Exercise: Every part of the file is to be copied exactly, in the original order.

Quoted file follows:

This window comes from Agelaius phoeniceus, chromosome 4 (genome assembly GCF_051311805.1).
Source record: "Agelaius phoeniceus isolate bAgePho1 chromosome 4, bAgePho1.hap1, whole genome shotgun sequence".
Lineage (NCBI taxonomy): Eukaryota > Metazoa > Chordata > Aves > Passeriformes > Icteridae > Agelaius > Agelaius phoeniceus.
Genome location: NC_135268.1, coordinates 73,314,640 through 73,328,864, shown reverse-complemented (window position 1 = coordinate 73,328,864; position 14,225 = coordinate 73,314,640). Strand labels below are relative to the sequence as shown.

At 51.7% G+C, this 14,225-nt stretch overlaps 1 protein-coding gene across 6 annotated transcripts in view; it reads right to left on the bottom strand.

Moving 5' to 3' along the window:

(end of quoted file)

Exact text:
This window comes from Agelaius phoeniceus, chromosome 4 (genome assembly GCF_051311805.1).
Source record: "Agelaius phoeniceus isolate bAgePho1 chromosome 4, bAgePho1.hap1, whole genome shotgun sequence".
Lineage (NCBI taxonomy): Eukaryota > Metazoa > Chordata > Aves > Passeriformes > Icteridae > Agelaius > Agelaius phoeniceus.
Genome location: NC_135268.1, coordinates 73,314,640 through 73,328,864, shown reverse-complemented (window position 1 = coordinate 73,328,864; position 14,225 = coordinate 73,314,640). Strand labels below are relative to the sequence as shown.

At 51.7% G+C, this 14,225-nt stretch overlaps 1 protein-coding gene across 6 annotated transcripts in view; it reads right to left on the bottom strand.

Moving 5' to 3' along the window: